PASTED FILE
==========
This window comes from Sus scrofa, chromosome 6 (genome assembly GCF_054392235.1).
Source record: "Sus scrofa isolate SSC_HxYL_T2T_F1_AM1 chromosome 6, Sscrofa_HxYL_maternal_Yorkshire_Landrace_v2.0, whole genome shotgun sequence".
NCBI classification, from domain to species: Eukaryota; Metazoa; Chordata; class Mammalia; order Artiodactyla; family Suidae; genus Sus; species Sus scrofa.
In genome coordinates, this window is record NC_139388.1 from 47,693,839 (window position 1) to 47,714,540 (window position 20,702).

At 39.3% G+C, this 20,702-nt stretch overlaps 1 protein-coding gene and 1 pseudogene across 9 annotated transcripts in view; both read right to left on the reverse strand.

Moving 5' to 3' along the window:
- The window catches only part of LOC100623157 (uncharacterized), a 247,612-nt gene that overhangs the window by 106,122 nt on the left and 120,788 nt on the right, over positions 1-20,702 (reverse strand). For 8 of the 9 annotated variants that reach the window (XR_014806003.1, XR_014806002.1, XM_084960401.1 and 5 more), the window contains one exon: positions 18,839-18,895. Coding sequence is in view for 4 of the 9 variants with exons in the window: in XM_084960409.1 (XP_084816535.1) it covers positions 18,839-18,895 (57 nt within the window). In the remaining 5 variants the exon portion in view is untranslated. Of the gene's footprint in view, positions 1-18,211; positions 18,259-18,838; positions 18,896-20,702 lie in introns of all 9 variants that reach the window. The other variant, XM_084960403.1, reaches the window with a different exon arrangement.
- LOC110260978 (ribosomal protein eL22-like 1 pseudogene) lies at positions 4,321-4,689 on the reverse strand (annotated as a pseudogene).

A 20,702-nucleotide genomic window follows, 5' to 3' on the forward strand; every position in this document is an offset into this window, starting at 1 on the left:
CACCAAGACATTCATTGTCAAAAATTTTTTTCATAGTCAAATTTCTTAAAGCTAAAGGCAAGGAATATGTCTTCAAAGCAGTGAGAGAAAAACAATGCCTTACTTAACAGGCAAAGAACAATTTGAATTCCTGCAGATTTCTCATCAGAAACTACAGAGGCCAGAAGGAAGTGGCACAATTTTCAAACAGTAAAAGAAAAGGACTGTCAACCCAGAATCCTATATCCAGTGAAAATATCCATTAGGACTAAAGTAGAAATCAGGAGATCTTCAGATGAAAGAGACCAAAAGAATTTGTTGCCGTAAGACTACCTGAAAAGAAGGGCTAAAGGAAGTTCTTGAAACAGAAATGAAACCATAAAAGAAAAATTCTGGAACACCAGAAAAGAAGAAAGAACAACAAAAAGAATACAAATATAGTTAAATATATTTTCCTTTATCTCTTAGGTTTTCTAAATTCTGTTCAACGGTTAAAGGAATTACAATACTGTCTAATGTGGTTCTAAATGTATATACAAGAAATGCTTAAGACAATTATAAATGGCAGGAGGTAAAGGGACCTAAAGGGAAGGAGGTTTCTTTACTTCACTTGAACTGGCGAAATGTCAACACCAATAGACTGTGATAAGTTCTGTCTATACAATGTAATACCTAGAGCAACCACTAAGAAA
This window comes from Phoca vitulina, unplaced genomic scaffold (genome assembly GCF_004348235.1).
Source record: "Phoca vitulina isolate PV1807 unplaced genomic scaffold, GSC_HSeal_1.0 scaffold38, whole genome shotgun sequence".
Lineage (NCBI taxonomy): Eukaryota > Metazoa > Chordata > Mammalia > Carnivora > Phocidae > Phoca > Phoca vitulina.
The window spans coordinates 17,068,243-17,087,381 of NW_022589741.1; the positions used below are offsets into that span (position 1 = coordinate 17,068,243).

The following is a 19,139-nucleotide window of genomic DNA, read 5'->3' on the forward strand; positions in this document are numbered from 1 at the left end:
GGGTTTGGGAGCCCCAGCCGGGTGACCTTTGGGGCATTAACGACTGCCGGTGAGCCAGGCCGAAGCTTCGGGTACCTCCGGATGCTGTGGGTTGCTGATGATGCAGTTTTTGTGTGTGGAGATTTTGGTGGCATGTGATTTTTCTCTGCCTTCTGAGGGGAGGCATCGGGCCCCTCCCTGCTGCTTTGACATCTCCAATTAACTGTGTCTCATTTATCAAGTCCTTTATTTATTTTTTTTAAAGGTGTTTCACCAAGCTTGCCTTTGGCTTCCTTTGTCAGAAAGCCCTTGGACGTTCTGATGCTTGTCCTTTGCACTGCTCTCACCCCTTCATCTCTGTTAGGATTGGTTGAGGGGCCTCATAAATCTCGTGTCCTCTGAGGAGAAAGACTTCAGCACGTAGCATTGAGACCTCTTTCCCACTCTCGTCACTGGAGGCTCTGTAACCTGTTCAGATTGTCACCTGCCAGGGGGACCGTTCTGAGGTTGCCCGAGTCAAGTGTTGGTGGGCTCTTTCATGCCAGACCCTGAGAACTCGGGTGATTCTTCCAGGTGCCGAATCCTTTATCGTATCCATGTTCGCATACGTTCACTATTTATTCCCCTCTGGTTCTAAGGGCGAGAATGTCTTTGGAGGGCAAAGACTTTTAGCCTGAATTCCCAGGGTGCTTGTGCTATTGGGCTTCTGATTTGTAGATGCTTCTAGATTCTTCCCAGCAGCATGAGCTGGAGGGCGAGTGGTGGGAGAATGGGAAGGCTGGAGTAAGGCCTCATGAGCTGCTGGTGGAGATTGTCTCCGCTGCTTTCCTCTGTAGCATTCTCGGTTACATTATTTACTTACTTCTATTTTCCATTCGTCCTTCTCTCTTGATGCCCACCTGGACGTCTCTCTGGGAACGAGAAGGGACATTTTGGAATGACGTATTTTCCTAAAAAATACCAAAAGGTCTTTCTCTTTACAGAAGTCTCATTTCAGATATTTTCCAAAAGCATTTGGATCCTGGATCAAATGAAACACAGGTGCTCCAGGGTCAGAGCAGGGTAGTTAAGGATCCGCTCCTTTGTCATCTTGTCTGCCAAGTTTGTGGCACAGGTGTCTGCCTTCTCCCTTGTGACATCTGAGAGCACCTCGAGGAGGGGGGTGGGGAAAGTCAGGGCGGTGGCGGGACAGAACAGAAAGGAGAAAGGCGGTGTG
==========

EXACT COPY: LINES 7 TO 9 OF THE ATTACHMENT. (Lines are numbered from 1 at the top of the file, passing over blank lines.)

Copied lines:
- The window catches only part of LOC100623157 (uncharacterized), a 247,612-nt gene that overhangs the window by 106,122 nt on the left and 120,788 nt on the right, over positions 1-20,702 (reverse strand). For 8 of the 9 annotated variants that reach the window (XR_014806003.1, XR_014806002.1, XM_084960401.1 and 5 more), the window contains one exon: positions 18,839-18,895. Coding sequence is in view for 4 of the 9 variants with exons in the window: in XM_084960409.1 (XP_084816535.1) it covers positions 18,839-18,895 (57 nt within the window). In the remaining 5 variants the exon portion in view is untranslated. Of the gene's footprint in view, positions 1-18,211; positions 18,259-18,838; positions 18,896-20,702 lie in introns of all 9 variants that reach the window. The other variant, XM_084960403.1, reaches the window with a different exon arrangement.
- LOC110260978 (ribosomal protein eL22-like 1 pseudogene) lies at positions 4,321-4,689 on the reverse strand (annotated as a pseudogene).

A 20,702-nucleotide genomic window follows, 5' to 3' on the forward strand; every position in this document is an offset into this window, starting at 1 on the left: